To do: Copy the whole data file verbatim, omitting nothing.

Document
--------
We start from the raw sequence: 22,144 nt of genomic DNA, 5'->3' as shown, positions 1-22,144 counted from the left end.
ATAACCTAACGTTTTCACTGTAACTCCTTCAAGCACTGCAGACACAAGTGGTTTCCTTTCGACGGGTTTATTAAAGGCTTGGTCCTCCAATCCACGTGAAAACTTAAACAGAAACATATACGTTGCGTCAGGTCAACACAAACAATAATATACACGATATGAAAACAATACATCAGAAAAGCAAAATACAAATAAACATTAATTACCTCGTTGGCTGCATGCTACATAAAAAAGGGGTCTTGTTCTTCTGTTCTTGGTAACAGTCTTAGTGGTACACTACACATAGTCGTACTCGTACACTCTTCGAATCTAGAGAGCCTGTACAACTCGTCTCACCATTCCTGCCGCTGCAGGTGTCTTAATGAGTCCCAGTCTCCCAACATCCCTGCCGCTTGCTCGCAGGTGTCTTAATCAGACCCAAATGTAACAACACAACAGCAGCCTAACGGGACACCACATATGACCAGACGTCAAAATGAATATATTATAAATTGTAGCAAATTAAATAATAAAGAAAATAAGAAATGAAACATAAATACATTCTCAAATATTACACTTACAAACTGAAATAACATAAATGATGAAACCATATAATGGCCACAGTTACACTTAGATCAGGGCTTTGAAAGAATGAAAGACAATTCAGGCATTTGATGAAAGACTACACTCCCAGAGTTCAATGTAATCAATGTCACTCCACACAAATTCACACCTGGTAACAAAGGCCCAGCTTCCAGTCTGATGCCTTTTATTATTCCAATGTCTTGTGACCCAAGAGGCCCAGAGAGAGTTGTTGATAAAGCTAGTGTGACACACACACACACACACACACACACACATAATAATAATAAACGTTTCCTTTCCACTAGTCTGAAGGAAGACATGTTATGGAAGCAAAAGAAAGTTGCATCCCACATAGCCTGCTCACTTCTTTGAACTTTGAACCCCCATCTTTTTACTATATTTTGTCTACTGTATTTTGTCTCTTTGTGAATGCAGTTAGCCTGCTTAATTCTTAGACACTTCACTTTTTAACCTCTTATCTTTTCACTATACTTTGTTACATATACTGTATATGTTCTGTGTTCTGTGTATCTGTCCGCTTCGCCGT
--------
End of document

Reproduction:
We start from the raw sequence: 22,144 nt of genomic DNA, 5'->3' as shown, positions 1-22,144 counted from the left end.
ATAACCTAACGTTTTCACTGTAACTCCTTCAAGCACTGCAGACACAAGTGGTTTCCTTTCGACGGGTTTATTAAAGGCTTGGTCCTCCAATCCACGTGAAAACTTAAACAGAAACATATACGTTGCGTCAGGTCAACACAAACAATAATATACACGATATGAAAACAATACATCAGAAAAGCAAAATACAAATAAACATTAATTACCTCGTTGGCTGCATGCTACATAAAAAAGGGGTCTTGTTCTTCTGTTCTTGGTAACAGTCTTAGTGGTACACTACACATAGTCGTACTCGTACACTCTTCGAATCTAGAGAGCCTGTACAACTCGTCTCACCATTCCTGCCGCTGCAGGTGTCTTAATGAGTCCCAGTCTCCCAACATCCCTGCCGCTTGCTCGCAGGTGTCTTAATCAGACCCAAATGTAACAACACAACAGCAGCCTAACGGGACACCACATATGACCAGACGTCAAAATGAATATATTATAAATTGTAGCAAATTAAATAATAAAGAAAATAAGAAATGAAACATAAATACATTCTCAAATATTACACTTACAAACTGAAATAACATAAATGATGAAACCATATAATGGCCACAGTTACACTTAGATCAGGGCTTTGAAAGAATGAAAGACAATTCAGGCATTTGATGAAAGACTACACTCCCAGAGTTCAATGTAATCAATGTCACTCCACACAAATTCACACCTGGTAACAAAGGCCCAGCTTCCAGTCTGATGCCTTTTATTATTCCAATGTCTTGTGACCCAAGAGGCCCAGAGAGAGTTGTTGATAAAGCTAGTGTGACACACACACACACACACACACACACACATAATAATAATAAACGTTTCCTTTCCACTAGTCTGAAGGAAGACATGTTATGGAAGCAAAAGAAAGTTGCATCCCACATAGCCTGCTCACTTCTTTGAACTTTGAACCCCCATCTTTTTACTATATTTTGTCTACTGTATTTTGTCTCTTTGTGAATGCAGTTAGCCTGCTTAATTCTTAGACACTTCACTTTTTAACCTCTTATCTTTTCACTATACTTTGTTACATATACTGTATATGTTCTGTGTTCTGTGTATCTGTCCGCTTCGCCGT